4. More diverse community. Mines is a lot more diverse than when I was there. More than a third of the incoming class is women, more than half from out of state and more than 20% underrepresented minorities. “We’re trying to make sure we fulfill our public mission,” said Johnson. “We would like our student body to reflect the community we serve.”

Themed learning communities (such as wellness, leadership, arts) help incoming freshman build connections and a web of support.

5. Out of class learning. “Half to two-thirds of learning takes place in classrooms,” said Johnson. “The rest takes place outside in professional societies, in competitions and in internships.

Johnson points to the DiggerLoop team which is designing high-speed sleds for low-pressure hyperloop travel. Johnson noted that this team exemplifies work that combines various forms of engineering into public work that matters.

Barankin teaches a six-week summer Field Session where he works full time with 40-60 students. During Field Session, students conduct nine labs and work on eight different teams of three. In a soon-to-be published paper, he explains, “This level of personal interaction and feedback and the ways in which they are conducted, build connections and community amongst all involved and motivate student engagement and cooperation.” He added that the summer experience is recognized by alumni and recruiters as highly effective at preparing students for the workplace.

6. Expanded context. Mines students are increasingly asked to consider a broader context for their work. The Payne Institute (@payneinstitute) provides insights on energy, environment, space and security with lectures, articles, visiting scholars, partnerships and collaborations across the Mines campus.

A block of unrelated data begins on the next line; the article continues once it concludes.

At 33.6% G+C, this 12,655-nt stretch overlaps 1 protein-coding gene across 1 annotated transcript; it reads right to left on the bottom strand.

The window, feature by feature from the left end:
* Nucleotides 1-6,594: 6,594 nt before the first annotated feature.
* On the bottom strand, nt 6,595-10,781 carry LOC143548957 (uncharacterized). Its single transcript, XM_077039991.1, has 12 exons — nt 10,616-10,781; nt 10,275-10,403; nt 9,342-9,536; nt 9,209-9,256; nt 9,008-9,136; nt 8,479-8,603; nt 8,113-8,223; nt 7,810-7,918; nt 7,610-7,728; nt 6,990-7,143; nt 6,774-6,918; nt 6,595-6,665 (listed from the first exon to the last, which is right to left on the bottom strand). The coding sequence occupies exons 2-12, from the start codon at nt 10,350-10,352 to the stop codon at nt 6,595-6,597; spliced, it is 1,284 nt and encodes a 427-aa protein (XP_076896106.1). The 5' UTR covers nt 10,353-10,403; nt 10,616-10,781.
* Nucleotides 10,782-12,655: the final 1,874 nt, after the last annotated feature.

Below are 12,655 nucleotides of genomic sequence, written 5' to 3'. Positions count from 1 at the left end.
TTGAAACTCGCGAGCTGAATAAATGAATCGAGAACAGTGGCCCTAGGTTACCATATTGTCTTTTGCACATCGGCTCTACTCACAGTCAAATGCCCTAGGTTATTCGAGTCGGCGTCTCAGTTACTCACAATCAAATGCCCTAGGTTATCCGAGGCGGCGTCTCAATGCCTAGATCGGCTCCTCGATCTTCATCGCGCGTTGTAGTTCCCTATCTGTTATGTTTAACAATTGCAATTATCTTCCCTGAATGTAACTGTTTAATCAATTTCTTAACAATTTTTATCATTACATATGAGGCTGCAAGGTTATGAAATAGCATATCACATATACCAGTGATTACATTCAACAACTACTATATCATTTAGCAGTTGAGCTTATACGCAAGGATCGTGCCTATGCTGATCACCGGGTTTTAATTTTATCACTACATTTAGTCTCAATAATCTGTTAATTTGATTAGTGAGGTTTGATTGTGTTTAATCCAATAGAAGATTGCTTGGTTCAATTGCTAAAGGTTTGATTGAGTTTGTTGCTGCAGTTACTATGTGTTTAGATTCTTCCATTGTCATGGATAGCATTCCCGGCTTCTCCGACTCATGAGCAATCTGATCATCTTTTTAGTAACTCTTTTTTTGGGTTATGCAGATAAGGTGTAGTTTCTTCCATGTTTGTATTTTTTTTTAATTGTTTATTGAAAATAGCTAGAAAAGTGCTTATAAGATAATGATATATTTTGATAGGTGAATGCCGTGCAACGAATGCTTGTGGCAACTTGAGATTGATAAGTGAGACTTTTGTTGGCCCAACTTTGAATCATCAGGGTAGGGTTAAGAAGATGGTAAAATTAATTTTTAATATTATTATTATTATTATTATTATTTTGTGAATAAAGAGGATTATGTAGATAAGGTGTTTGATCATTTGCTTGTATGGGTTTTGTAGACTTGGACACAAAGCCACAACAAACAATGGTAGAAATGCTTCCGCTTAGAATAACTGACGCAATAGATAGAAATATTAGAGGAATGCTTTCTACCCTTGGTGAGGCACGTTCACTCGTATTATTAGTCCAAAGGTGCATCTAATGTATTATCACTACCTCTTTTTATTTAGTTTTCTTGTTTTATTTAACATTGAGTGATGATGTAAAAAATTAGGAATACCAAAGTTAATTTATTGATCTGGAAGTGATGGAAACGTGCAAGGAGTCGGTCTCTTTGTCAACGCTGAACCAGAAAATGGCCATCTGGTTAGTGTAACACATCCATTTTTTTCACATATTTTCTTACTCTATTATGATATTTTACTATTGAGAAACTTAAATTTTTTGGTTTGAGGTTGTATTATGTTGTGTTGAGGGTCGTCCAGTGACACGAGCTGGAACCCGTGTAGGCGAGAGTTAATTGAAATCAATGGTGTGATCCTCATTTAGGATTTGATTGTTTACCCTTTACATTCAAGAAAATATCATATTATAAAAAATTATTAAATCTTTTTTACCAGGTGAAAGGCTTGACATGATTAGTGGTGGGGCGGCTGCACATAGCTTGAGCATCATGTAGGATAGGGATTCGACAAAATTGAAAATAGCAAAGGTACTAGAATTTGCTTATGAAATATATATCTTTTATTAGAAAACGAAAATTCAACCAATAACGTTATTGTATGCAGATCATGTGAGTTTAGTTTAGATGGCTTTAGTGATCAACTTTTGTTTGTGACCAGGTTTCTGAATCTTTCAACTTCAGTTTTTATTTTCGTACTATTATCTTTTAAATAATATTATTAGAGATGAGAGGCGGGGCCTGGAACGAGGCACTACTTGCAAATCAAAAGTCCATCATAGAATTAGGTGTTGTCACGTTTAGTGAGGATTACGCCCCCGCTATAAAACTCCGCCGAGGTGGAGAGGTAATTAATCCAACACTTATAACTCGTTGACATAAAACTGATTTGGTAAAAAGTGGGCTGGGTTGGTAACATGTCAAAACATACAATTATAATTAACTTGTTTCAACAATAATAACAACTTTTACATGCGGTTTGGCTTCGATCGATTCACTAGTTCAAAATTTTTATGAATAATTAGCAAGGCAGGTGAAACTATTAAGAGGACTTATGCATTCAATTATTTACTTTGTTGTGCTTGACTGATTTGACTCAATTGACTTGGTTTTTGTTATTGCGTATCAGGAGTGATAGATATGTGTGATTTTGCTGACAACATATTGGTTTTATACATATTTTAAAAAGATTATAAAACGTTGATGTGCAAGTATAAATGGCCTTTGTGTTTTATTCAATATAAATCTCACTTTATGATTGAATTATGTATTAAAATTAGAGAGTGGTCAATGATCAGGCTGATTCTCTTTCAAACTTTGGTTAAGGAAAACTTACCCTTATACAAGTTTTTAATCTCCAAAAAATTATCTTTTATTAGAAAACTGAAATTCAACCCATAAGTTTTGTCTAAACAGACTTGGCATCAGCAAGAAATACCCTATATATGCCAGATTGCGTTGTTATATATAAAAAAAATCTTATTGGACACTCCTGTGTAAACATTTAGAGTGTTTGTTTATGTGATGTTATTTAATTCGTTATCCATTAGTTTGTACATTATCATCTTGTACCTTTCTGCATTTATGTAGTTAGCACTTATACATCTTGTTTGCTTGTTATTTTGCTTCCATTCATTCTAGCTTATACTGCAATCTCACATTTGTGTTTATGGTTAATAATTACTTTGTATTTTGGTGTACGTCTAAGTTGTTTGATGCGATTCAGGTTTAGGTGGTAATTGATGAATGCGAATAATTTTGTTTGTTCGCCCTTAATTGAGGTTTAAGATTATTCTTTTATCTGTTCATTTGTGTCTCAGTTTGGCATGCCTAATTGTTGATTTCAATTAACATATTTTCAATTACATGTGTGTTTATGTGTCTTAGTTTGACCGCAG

Compared to the old days, there is a much more deliberate structure to humanities, arts and social sciences at Mines. “Students that are high performing in math and science frequently have a strong connection to art and music so having those components is pretty important,” said Johnson.

The McBride Honors Program provides a well-rounded education that integrates the world of the liberal arts with that of science and engineering and considers societal context and policy implications.

For the fourth year in a row, Orediggers have qualified for the National Intercollegiate Ethics Bowl where teams compete to best argue and defend moral assessments of the most complex ethical issues facing today’s society.

7. Humanitarian engineering. Hundreds of of Mines students take courses in humanitarian engineering which brings together engineering and social science professors to transform the ways engineers are taught to think, define and solve problems with communities (see feature).

8. More entrepreneurial. Mines is a member of KEEN, a network of 44 leading universities infusing an entrepreneurial mindset in engineering education. The shared framework focuses on design, opportunity and impact.

Johnson said it starts with the university itself being entrepreneurial. Second, “You want to create an environment where faculty and students can be entrepreneurial, where it is not detrimental to getting a degree or tenure”

He wants a learning environment where students are going to pursue a project or an idea that makes them interested in additional skill sets. Johnson is building support for a central space on campus which Mines is calling the “Inno-Hub,” linked to an incubator and available for free form activities.

Mines has engaging alumni in special interest groups including entrepreneurship and innovation and leadership in social responsibility.